Rosewater by Tade Thompson had been sitting on my shelves for probably over a year when I finally decided to pick it up and read it as part of a group read over on Instagram. I knew it was by a Black author, took place near Lagos, Nigeria, and had something to do with aliens. Essentially, it had my attention, but my personal fear (and overall avoidance, let’s be real) of Adult SFF made me hesitant to pick it up. I’m so glad I’ve been getting over that fear this year because The Wormwood Trilogy is definitely a top tier series.
In the first book Rosewater, we follow one protagonist, Kaaro. Kaaro is an imperfect, selfish, and absolutely relatable protagonist, and Thompson’s crafting of him is masterful. Kaaro stands as one of the best characters I’ve encountered, simply because of how much I related to him and what that ultimately says about me as a human being. Most of us are unsure of ourselves, unsatisfied with our current work situation yet unmotivated to change it, and completely okay with not being the hero. Femi and Aminat (Kaaro’s boss and love interest, respectively) are who we all want to be, but Kaaro is who we actually most likely are. Kaaro serves as a mirror for the reader; he’s super messy, as we all are. Thompson shows us the full potential of ugliness that we carry as human beings, and I loved it.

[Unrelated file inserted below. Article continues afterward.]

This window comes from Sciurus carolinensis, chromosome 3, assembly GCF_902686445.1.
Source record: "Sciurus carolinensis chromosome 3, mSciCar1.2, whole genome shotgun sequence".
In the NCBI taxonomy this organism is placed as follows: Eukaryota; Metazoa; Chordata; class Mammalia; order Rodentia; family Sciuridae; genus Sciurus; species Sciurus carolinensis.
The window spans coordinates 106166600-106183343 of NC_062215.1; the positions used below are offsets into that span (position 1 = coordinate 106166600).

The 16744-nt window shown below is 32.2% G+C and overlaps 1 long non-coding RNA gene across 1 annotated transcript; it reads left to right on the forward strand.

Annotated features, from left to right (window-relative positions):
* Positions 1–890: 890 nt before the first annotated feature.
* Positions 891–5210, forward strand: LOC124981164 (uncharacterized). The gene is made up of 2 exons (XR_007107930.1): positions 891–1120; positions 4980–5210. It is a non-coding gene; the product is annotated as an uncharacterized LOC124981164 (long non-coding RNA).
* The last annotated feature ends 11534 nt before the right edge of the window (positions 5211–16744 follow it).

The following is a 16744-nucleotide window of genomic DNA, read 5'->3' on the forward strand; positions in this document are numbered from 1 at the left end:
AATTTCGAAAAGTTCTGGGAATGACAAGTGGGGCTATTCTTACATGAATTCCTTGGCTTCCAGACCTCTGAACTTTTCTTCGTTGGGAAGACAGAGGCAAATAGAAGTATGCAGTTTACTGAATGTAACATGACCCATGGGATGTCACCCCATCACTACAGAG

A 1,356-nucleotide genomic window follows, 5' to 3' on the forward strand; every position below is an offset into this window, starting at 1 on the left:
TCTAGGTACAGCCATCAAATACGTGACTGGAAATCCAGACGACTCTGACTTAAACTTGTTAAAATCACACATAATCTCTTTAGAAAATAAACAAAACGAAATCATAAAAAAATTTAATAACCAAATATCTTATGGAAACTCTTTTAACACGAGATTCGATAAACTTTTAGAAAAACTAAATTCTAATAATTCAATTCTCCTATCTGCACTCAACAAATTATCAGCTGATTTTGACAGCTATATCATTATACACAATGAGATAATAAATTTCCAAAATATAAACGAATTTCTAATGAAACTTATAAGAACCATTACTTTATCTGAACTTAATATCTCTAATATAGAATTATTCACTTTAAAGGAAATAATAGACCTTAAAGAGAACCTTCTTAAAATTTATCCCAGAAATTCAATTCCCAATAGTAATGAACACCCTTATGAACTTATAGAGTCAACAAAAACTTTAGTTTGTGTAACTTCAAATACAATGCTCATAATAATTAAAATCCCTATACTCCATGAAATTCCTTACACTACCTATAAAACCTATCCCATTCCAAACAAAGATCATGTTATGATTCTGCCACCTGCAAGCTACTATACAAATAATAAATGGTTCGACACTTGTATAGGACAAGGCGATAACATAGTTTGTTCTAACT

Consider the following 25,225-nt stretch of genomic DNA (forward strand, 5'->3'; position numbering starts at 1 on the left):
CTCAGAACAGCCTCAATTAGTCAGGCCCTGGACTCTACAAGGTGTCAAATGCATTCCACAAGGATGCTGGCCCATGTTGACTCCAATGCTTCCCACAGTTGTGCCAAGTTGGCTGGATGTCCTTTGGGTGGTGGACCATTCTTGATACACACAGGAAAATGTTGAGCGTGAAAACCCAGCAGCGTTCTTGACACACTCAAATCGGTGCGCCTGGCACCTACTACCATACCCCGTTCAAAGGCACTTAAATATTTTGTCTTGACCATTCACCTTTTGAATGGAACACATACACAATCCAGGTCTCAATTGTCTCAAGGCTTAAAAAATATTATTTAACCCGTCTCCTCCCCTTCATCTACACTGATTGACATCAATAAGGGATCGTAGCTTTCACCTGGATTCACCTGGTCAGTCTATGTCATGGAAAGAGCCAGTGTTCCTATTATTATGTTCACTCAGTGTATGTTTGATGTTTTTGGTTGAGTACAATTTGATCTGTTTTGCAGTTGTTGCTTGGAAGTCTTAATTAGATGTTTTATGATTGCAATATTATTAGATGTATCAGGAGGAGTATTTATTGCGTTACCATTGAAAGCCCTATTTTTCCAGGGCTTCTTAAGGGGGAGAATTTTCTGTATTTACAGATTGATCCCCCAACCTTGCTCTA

In The Rosewater Insurrection, Tade Thompson delivers a brilliant book that continues the events of Rosewater. What’s fascinating about the second installment of The Wormwood Trilogy is that we follow many different characters, which is a change from the first book. I thought this decision to follow many characters in the second (and third) book was smart, as we’re allowed to see and experience many facets of the story without being confused, as we already know and understand the world. Much like with Rosewater, Thompson continued to provide us with engaging and descriptive writing.
My favorite book out of the series is probably Rosewater simply because I found Kaaro to be such a fascinating choice of a protagonist. If you want to know what I mean, check out my Instagram post on Rosewater. This series features such a ragtag team of protagonists (can we even call some of them heroes?) who are simultaneously working together but also against each other without knowing it. This series is rich in questions, dynamics, and stakes, and the presence of an uncertain and sometimes indistinguishable antagonist only feeds this. It’s impressive how Thompson was able to continually build on the world in books 2 and 3 and still have it make sense.
I do plan on reading more of Tade Thompson’s work. I found his ability to tell a story within a single novel but also across multiple novels to be impeccable, and I found myself making several notes as a writer myself on how to boldly tell a story and create your own style of storytelling. The Wormwood trilogy is quite masterful.
Have you read The Wormwood Trilogy or are you planning to? Let me know in the comments section below!
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